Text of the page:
Then after we pour our hearts out to the Lord and present these petitions and these intercessions for people, it’s almost like, “Okay, that’s the positive, now here’s the negative. It’s going to counter everything I just said, and I want to say nevertheless you will be done.”
That’s not how the Lord is using that. He’s not using that as a cliché. He’s not using that as some way to dismiss Him. Because the way a lot of people would use that would almost imply as if Jesus’ will on the cross is somehow at complete odds with the Father’s will at the cross.
Now that’s going to present us with some mind-bending thoughts because it gets us deeply into our understanding of how the humanity and the deity of Christ intersect. That intersection—the union of the divine and the human—is undiminished deity and true humanity.
How that unites together in one person is called the Hypostatic Union from a Greek word which is used to mean substance or person in this context, so we will have to look at that as we think this through this week as well as next week.
In the previous lesson, we focused on what’s happening to our Lord as a Person. I keep emphasizing that because sometimes the way people talk, they’ll say, “Well, the deity of Christ or the humanity of Christ is almost as if—and I’m going to point this out later on—is that there’s not just two natures but two persons.
There’s two natures in one person. So the Person Jesus is sorrowing. The Person Jesus is grieving. The Person Jesus is facing this test and this trial. That He sorrows and grieves tells us that He is truly human. That He is submitted to the will of the Father may say some things also about His deity, but we will get into that as we go forward.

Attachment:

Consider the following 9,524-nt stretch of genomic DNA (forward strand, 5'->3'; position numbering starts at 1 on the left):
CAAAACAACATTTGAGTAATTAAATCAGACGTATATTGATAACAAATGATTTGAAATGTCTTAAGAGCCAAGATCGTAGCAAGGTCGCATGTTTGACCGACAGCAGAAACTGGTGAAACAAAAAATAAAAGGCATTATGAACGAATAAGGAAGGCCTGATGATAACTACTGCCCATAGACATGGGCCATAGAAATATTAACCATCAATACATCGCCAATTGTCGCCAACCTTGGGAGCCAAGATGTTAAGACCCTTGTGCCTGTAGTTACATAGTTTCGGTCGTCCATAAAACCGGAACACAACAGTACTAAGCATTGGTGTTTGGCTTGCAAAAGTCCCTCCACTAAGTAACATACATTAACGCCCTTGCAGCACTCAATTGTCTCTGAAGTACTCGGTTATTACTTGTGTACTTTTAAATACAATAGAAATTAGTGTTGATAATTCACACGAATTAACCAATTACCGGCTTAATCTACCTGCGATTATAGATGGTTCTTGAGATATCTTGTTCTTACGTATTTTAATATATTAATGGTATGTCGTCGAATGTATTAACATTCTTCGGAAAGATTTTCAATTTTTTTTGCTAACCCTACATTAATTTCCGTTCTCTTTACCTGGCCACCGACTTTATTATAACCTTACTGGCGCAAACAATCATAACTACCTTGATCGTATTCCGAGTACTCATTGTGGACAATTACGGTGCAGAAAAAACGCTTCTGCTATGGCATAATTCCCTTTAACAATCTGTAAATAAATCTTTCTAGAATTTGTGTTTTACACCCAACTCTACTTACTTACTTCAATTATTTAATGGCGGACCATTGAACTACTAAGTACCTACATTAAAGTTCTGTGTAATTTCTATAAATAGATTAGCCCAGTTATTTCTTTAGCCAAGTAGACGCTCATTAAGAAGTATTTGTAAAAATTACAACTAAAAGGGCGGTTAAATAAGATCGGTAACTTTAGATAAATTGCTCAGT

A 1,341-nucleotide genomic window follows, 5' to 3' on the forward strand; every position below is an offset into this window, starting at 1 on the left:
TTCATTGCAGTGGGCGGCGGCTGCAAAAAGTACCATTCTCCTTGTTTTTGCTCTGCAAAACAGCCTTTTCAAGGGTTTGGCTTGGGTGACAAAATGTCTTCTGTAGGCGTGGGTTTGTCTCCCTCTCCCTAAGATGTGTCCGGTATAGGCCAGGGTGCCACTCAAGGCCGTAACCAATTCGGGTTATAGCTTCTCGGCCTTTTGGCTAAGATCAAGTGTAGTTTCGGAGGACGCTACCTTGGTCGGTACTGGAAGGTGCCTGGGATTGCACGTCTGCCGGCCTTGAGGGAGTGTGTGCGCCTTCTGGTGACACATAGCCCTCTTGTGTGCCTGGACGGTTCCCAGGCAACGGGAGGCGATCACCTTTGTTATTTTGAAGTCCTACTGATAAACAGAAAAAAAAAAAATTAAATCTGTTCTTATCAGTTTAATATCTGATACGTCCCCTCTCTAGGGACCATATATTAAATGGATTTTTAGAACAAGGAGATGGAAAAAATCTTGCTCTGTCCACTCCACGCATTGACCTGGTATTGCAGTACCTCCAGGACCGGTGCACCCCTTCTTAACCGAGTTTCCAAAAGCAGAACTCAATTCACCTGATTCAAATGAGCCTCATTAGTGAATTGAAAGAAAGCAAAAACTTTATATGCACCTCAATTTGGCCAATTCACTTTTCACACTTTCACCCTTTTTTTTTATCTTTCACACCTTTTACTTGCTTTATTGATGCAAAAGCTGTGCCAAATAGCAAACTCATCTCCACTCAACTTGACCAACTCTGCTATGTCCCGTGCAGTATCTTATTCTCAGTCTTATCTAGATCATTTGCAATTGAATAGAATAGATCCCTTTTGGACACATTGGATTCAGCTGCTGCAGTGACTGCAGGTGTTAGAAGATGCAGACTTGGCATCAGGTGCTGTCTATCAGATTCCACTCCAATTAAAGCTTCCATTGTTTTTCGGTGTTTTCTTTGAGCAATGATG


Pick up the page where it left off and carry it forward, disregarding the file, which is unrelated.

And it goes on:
As we develop this study, there are a couple of things that we need to keep in mind and think through. One of those is understanding this doctrine called the Hypostatic Union and its significance. One thing that’s encouraging if you have a little trouble with it is that it took the early church with all of their intellectual tools—remember, most of these early church fathers were well trained in the thought forms and logic of either Aristotelianism or Platonism; they had great intellectual skills—they were wrestling with this concept.
First of all the question of who was Jesus before He came. Was He eternal like God? What’s the relationship of the pre-incarnate Christ to the Eternal Father? Then after they resolved that at the Council of Nicaea, the question was, well, what was He when He came? What’s the relationship of these two natures?
That took them from roughly around AD 150—because before that they weren’t analyzing these teachings in Scripture that clearly—from about AD 150 until about AD 450. That’s 300 years that it took really bright men to figure out how to correctly articulate this.
Sometimes we just flippantly act as if this is so easily understood because that’s what we’ve been taught since we were little in Sunday School or since we came to church. So it’s important to put ourselves in their place a little bit and think through what this means and what those implications are.
We have seen that Jesus, after the time in the upper room where He instituted the Lord’s Table, leaves that room with His disciples. What’s interesting is in the Synoptic Gospels—and that’s Matthew, Mark, and Luke—because they cover the same material in a slightly different way in each one, they are called the Synoptics.
They have Jesus leave the upper room; after the Seder meal the disciples sing a hymn and they go out, and then they’re coming to Gethsemane.